V. In order that purchases may be made with economy the commanding officer of each post will make reports of his action in regard to trade, with the names of traders, amounts of goods desired for sale, &c., to the commanding general of the department, who will in like manner make full report to the Secretary of the U. S. Treasury, to the end that he may instruct the collectors of ports from which shipments are expected as to the necessary permits and clearances. It being utterly impracticable that a general commanding military operations should give his personal attention to such matters, it is desirable that as much power as possible should be delegated to post commanders, and they should be held to the strictest account that no trade is permitted injurious to the military interests of the United States.

VI. Sales of cotton will be restricted absolutely to the U. S. Treasury agents, and no title in cotton or bill of sale will be respected until after the cotton is sold at New York. Country people having small lots of cotton are permitted to bring the same in to be exchanged for food and clothing for their families. The quartermaster will set aside a store or warehouse to which each wagon bearing cotton will, after entering the military lines, proceed direct, where an agent of the Treasury Department will receive and weigh the same and pay for it the price fixed in the eighth section of the act of Congress, approved July 2. 1864, viz:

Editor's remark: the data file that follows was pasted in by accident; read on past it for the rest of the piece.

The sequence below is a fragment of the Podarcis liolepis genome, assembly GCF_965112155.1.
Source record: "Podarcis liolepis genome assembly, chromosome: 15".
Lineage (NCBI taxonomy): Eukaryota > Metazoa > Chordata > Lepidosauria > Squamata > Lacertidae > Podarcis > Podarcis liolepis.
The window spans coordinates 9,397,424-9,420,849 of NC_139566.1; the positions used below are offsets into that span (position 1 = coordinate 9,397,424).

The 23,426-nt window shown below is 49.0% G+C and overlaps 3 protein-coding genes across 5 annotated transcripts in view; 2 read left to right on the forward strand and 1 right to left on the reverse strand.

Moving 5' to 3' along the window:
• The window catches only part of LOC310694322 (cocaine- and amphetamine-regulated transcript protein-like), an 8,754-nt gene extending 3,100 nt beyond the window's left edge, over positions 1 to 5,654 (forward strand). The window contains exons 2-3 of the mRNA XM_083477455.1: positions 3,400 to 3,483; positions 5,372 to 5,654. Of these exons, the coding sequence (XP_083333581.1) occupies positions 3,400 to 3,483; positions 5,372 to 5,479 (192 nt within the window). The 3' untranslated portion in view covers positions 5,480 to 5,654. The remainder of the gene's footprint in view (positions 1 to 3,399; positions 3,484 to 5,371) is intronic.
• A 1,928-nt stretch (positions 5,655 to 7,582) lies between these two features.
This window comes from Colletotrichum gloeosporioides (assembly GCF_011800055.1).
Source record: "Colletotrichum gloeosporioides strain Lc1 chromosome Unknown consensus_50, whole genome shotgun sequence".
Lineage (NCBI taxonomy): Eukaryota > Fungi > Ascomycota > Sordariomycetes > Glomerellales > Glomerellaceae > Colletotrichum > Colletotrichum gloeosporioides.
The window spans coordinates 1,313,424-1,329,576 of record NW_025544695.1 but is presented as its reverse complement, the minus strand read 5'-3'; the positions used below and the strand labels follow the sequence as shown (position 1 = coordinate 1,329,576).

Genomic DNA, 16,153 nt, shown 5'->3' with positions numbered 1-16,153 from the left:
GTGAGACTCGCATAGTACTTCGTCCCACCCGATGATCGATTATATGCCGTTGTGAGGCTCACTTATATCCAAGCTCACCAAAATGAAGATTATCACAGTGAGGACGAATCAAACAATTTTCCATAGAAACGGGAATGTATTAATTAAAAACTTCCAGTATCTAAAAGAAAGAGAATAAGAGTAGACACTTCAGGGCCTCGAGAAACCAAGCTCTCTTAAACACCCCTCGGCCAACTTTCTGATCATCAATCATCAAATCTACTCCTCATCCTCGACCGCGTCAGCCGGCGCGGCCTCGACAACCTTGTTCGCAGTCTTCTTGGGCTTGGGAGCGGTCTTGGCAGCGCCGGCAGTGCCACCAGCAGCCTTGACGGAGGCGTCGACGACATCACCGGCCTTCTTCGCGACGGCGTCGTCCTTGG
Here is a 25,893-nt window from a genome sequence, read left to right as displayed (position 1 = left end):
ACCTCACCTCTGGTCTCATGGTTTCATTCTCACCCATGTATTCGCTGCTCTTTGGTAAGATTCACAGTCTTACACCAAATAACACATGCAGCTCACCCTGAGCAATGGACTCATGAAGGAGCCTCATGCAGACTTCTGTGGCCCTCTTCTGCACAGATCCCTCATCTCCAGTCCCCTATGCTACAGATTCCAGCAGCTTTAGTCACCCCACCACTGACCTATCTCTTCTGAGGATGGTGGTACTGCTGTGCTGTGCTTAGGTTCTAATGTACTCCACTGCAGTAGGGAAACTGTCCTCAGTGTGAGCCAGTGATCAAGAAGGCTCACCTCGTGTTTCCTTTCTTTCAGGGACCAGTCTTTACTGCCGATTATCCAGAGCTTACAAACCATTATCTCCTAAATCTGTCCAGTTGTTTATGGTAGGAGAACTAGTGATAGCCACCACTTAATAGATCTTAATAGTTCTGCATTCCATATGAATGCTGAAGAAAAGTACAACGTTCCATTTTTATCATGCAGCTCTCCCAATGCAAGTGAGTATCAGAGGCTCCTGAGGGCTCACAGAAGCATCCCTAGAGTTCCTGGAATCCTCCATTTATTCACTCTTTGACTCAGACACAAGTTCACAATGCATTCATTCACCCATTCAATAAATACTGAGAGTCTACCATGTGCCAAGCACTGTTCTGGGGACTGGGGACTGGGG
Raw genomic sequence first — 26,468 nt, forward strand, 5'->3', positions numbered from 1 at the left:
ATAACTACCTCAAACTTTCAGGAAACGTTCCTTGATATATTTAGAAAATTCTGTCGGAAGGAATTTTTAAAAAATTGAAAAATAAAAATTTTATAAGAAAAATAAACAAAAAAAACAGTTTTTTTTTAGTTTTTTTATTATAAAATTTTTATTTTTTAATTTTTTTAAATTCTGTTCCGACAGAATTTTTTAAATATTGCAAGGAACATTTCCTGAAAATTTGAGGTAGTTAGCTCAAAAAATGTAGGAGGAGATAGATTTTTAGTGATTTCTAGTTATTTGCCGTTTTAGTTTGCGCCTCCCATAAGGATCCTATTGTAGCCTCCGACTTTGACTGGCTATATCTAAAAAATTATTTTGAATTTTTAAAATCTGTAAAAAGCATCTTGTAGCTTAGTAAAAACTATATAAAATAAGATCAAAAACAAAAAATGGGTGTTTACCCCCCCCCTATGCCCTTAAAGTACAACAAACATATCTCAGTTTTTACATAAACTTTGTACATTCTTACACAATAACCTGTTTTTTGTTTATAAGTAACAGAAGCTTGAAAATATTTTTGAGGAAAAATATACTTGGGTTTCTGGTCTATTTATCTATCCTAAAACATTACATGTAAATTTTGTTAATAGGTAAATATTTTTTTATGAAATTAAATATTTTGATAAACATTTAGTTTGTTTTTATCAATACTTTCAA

Three-fourths the value of cotton as quoted in the New York market; and the Secretary of the Treasury is hereby requested to make appointments of agents to carry out the provisions of said act at the posts of Hilton Head, Savannah, Fernandina, and Jacksonville.

VII. In order that the duties hereby imposed on commanding officers of posts may not be neglected or slighted by the changes incident to rank and charges of troops, the commanding general of the Department of the South will appoint a special officer to command at each of said posts, with a small garrison, not to be charged without his order; and when other troops, commanded by a senior are added or arrive the command of the post will not charge, but the additional troops will be encamped near by and act according to special instructions.

By order of Major General W. T. Sherman:
L. M. DAYTON, Assistant Adjutant-General